APPLE SCAB ...

Apple scab picking on Ky trees

Apple scab most consistently serious disease of homegrown apples in Ky.

Figure 3: Older fruit lesions turn dark brown to black, develop a corky (“scabby”) appearance, and frequently become cracked as fruit enlarge. (Photo: Kim Leonberger, UK)

LEXINGTON, Ky. — Apple scab is the most consistently serious disease of homegrown apple and flowering crabapple in Kentucky. The most noticeable losses on apple result from reduced fruit quality and from premature drop of infected fruit. Scab also causes a general weakening of the host when leaves are shed prematurely. Summer defoliation of flowering crabapple due to scab invariably results in fewer flowers the next spring. Resistant cultivars and fungicides are available; however, sanitation is a critical step in prevention and management.

Apple Scab Facts

  • Leaf symptoms begin as olive-green to brown spots (lesions) with indefinite, feathery margins (Figure 1) on upper and/or lower surfaces. As disease progresses, lesions become more distinct, develop a greenish-black, velvety growth, and then thicken, and bulge upward (Figure 2).
  • Infected fruit develop symptoms similar to those on leaves. Older lesions turn dark brown to black, develop a corky (“scabby”) appearance, and frequently become cracked as fruit enlarge (Figure 3). If infections occur on young fruit, uneven growth near “scabs” may cause fruit to be deformed.
  • Heavily infected leaves and fruit may drop prematurely.
  • Hosts include apple, crabapple, hawthorn, and mountain ash.
  • Primary infection occurs during periods of continuous leaf wetness from bud break until 2 to 4 weeks after petal fall.
  • Subsequent infections result from a second spore type (conidia) that are produced in lesions throughout the remainder of the season.
  • Caused by the fungus Venturia inaequalis.
  • The apple scab fungus overwinters in fallen leaves.
Figure 1: Scab lesions initially have indefinite, feathery margins. (Photo: Kim Leonberger, UK)
Figure 1: Scab lesions initially have indefinite, feathery margins. (Photo: Kim Leonberger, UK)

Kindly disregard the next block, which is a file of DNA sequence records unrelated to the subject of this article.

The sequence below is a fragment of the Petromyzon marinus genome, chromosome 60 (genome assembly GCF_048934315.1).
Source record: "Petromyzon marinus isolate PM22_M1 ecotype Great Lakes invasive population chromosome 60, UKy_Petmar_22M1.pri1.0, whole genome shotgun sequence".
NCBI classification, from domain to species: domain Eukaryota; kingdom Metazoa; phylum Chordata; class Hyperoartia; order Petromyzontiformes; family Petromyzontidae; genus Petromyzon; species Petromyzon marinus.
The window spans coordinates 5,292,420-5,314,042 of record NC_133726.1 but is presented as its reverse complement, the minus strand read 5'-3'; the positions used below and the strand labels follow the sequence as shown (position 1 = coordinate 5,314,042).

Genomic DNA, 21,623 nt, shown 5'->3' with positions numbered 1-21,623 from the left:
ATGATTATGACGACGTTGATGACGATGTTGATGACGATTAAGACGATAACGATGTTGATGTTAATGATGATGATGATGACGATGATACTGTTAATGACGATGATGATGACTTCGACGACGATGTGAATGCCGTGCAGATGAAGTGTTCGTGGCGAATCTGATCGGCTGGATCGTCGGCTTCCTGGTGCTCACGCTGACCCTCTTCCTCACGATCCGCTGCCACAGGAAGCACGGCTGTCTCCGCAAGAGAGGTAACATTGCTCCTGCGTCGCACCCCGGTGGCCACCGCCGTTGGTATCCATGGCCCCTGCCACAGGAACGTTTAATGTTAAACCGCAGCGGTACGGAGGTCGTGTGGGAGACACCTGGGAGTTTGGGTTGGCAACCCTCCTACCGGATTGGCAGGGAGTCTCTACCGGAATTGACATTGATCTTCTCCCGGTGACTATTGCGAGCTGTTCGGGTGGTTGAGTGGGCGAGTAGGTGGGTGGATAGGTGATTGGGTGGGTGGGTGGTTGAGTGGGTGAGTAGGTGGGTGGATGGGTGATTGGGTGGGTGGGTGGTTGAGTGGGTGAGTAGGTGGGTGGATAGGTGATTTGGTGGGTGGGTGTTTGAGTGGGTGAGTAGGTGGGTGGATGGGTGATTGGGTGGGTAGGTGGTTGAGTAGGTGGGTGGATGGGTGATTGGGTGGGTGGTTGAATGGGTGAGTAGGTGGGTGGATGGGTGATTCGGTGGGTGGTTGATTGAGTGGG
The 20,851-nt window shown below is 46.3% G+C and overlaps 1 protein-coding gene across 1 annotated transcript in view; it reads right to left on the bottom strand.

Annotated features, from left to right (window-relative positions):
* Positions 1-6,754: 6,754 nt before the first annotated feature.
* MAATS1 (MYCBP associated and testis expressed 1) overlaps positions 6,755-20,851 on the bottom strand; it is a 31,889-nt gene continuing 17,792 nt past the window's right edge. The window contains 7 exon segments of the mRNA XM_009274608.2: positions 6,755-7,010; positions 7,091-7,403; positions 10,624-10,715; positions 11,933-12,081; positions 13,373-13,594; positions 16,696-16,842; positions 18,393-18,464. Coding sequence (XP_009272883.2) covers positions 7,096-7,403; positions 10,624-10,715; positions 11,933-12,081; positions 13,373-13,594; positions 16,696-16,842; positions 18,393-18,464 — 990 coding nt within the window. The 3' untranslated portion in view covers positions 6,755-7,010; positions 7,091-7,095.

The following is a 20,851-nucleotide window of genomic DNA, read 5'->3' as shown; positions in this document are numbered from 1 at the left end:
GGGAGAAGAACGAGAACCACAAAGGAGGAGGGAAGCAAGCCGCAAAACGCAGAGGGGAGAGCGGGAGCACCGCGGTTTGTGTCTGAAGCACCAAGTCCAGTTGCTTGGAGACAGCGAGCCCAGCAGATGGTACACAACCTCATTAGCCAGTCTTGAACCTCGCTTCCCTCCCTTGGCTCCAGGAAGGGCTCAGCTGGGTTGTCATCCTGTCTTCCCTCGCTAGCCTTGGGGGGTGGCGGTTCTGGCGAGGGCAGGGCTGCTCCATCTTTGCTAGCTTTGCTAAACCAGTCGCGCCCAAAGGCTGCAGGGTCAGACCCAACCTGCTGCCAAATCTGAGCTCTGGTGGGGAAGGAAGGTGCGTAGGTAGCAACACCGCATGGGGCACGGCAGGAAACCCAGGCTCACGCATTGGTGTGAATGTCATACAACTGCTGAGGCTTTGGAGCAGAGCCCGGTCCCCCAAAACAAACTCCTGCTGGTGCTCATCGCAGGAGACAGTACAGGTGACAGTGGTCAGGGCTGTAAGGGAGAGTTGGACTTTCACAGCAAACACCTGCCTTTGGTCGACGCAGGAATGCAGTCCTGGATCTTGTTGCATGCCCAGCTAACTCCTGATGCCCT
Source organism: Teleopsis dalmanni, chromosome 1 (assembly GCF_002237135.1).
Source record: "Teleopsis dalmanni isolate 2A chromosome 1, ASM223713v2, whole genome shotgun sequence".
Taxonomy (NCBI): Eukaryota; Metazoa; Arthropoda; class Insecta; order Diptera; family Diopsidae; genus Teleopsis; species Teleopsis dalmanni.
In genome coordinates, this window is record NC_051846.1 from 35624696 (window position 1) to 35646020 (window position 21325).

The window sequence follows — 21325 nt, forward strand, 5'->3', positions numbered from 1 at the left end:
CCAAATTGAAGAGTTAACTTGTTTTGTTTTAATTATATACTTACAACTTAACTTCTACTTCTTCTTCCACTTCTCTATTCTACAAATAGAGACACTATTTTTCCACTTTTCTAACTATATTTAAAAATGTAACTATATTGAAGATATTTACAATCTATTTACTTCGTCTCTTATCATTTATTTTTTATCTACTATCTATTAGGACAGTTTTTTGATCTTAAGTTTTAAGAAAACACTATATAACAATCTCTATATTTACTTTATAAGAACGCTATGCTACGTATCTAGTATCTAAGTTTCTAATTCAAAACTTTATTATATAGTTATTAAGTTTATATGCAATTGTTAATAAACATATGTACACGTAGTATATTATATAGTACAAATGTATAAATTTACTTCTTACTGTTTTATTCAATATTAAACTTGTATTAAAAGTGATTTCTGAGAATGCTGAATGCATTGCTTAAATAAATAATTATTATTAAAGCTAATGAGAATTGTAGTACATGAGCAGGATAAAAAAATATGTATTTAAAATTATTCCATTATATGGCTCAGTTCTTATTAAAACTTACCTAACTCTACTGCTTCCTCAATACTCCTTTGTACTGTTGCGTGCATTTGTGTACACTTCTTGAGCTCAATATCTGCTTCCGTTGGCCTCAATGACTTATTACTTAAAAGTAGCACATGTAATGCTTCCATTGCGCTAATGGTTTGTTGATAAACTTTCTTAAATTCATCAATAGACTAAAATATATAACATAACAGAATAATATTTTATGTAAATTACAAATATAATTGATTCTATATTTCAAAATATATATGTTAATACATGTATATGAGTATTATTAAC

Figure 2: Older foliar lesions become more distinct, develop a greenish-black, velvety growth, and then thicken, and bulge up. (Photo: Kim Leonberger, UK)
Figure 2: Older foliar lesions become more distinct, develop a greenish-black, velvety growth, and then thicken, and bulge up. (Photo: Kim Leonberger, UK)

Management Options

  • Select varieties that are tolerant or resistant to apple scab.
  • Prune trees to improve air circulation.
  • Maintain plant health with proper nutrition and irrigation practices.
  • Destroy fallen leaves and fruit by burning or burying. Commercial orchards can mow or apply nitrogen to aid in breakdown of leaf tissues.
  • Apple scab risk throughout the season can be determined by disease development models. Visit the UK Ag Weather Center site for additional information.
  • Homeowners may apply fungicides containing copper, mancozeb, sulfur, or captan. Preventative application should begin at green tip (typically late March) and continue until 2 to 4 weeks after petal fall. Fungicides can also be used to treat infections after they occur (Note that fungicides are less effective when used in this manner). For additional information on homeowner management of apple scab using fungicides please see Backyard Apple Disease & Pest Management Using Cultural Practices (with Low Spray, No Spray & Organic Options) (PPFS-FR-T-21).
  • Commercial growers should refer to Midwest Fruit Pest Management Guide (ID-232) for recommended fungicides.

Additional Information

  • Apple Scab (PPFS-FR-T-13)
  • Fruit, Orchard, and Vineyard Sanitation (PPFS-GEN-05)
  • Backyard Apple Disease Management Using Cultural Practices (with Low Spray, No Spray & Organic Options) (PPFS-FR-T-21)
  • Simplified Backyard Apple Spray Guides (PPFS-FR-T-18)
  • Disease and Insect Control Programs for Homegrown Fruit in Kentucky including Organic Alternatives (ID-21)
  • Commercial Midwest Fruit Pest Management Guide (ID-232)

Click here to visit the University of Kentucky Pest News blog.

— Kim Leonberger, University of Kentucky Extension Associate and Nicole Ward Gauthier, Extension Specialist

For more news from Kentucky, click here.

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